Approximately one month after taking effect, the California Consumer Privacy Act (“CCPA”) popped up—albeit in a limited fashion—in consumer litigation.
At the beginning of February, online retailer Hanna Andersson and Salesforce.com were hit with a class action lawsuit stemming from a reported data breach spanning approximately three months in the fall of 2019. The information compromised in the breach is said to include customer names, billing and shipping addresses, credit card numbers, CVV codes, and card expiration dates. In letters sent to customers in January, Hanna Andersson stated that the breach was a result of undetected malware that has since be remedied.
The complaint seeks damages for the defendants’ alleged negligence and violation of California’s Unfair Competition Law (UCL) on grounds that they failed to secure personal information and violated California’s data breach notification statute. The complaint further states that the defendants infringed the plaintiffs’ CCPA rights; however, it does not include formal CCPA allegations. Instead, the plaintiffs reserved the right to amend the complaint in the future to seek CCPA damages. This may be due to the CCPA’s “right to cure” provision or the fact that the breach occurred prior to the CCPA’s January 1, 2020 effective date.
Even if the plaintiffs in this lawsuit cannot recover CCPA damages for a security incident that predates the law’s effective date, the complaint illustrates the increased risk of data breaches in 2020 and beyond. Instead of relying primarily on negligence and UCL claims, as was typical previously, plaintiffs will now seek the statutory damages provided by the CCPA. Although the law requires plaintiffs to provide businesses with notice and an opportunity to cure, it will be difficult to cure the harm or potential harm caused by a data breach. The result will likely be a flood of litigation mirroring what we’ve seen in connection with other laws that provide private rights of action with statutory damages, such as the Telephone Consumer Protection Act, Fair Debt Collection Practices Act, and California Penal Code § 632 (governing call recording practices).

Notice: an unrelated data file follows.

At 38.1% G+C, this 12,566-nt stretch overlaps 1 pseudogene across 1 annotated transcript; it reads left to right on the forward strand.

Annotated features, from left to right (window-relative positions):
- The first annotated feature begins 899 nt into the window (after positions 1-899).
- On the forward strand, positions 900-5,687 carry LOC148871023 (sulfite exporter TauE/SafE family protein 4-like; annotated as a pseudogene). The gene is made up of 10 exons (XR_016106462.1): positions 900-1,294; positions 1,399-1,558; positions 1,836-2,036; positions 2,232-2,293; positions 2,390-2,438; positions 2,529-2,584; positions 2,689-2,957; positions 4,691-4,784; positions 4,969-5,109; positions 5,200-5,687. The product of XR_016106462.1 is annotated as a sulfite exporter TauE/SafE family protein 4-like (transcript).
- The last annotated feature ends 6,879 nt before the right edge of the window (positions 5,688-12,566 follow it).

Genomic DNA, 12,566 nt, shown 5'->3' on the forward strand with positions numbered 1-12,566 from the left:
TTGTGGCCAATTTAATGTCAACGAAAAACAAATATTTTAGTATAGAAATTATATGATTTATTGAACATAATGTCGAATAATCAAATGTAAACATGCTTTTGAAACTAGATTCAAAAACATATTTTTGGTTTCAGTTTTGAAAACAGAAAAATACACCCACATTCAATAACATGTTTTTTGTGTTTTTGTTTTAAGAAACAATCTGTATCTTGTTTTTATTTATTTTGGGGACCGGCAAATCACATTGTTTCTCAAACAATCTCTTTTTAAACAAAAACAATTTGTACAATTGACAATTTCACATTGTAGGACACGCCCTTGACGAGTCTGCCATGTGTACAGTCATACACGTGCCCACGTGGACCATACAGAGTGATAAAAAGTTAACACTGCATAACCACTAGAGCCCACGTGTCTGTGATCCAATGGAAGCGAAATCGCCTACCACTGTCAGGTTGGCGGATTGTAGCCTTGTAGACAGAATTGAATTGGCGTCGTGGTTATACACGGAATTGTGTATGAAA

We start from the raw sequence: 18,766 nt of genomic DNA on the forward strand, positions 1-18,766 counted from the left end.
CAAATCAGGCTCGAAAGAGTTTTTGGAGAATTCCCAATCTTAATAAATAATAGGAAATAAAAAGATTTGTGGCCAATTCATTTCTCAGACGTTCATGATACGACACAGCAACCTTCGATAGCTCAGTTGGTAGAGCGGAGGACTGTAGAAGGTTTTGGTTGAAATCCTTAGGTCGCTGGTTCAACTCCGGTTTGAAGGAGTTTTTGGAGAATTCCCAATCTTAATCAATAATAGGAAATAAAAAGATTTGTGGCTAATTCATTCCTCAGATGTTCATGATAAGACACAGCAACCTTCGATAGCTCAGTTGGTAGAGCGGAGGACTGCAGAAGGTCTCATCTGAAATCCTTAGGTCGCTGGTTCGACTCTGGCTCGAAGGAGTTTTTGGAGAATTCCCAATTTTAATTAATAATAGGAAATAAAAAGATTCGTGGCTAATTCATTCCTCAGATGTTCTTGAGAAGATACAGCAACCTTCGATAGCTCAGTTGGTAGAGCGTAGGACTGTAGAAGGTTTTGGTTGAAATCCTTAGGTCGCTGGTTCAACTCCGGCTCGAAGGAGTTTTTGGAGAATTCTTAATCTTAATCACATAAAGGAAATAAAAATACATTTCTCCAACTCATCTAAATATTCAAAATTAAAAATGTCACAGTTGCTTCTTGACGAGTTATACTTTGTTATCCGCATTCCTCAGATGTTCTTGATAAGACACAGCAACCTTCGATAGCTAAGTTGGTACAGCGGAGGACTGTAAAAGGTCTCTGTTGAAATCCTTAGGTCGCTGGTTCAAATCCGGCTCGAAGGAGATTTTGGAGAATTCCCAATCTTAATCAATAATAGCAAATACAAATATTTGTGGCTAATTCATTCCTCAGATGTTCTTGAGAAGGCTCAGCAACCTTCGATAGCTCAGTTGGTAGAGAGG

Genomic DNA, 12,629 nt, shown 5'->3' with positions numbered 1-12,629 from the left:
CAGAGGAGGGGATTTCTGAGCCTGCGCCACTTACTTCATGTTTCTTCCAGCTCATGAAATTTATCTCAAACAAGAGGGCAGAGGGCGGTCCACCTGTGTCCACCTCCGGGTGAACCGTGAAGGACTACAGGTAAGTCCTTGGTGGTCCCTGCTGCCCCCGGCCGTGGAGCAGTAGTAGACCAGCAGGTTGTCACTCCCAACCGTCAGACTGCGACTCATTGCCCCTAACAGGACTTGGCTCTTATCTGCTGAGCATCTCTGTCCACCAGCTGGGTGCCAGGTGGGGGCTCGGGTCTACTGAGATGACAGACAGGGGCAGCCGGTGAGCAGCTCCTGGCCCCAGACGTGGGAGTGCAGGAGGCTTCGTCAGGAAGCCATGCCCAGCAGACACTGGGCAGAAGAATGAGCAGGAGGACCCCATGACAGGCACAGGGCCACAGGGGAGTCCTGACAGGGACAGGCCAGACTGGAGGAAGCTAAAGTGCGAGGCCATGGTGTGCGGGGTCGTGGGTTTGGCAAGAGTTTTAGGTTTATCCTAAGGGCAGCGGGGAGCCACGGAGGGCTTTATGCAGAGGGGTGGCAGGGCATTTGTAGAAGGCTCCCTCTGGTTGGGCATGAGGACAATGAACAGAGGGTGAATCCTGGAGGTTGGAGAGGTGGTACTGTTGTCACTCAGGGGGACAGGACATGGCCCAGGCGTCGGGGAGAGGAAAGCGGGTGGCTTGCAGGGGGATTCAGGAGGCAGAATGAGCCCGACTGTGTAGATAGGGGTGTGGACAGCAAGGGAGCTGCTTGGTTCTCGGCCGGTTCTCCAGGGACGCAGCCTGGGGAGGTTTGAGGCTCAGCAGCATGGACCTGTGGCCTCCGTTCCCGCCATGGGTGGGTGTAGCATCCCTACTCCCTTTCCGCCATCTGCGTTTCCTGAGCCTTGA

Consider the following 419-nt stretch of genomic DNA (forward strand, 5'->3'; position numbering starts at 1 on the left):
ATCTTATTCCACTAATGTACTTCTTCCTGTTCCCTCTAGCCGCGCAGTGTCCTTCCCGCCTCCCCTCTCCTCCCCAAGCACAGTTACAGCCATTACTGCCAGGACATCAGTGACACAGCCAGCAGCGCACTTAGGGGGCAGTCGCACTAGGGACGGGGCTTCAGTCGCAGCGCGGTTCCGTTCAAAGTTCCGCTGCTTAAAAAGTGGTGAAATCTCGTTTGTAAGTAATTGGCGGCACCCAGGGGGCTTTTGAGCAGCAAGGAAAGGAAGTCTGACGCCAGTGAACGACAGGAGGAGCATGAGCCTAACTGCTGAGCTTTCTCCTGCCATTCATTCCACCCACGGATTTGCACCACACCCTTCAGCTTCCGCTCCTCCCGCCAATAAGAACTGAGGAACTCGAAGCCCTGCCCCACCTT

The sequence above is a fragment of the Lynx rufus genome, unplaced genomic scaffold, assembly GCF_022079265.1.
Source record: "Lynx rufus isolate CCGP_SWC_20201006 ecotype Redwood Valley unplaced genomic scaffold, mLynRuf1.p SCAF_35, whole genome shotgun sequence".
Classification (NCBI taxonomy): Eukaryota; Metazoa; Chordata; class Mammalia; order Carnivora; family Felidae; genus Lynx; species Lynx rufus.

If nothing else, the lawsuit should serve as a wakeup call to business that, in addition to imposing groundbreaking privacy restrictions, the CCPA has significantly increased the risk associated with data breaches. Businesses should continue to invest time and resources to improve their data security protocols.
* Tanner Lawrence contributed to this post.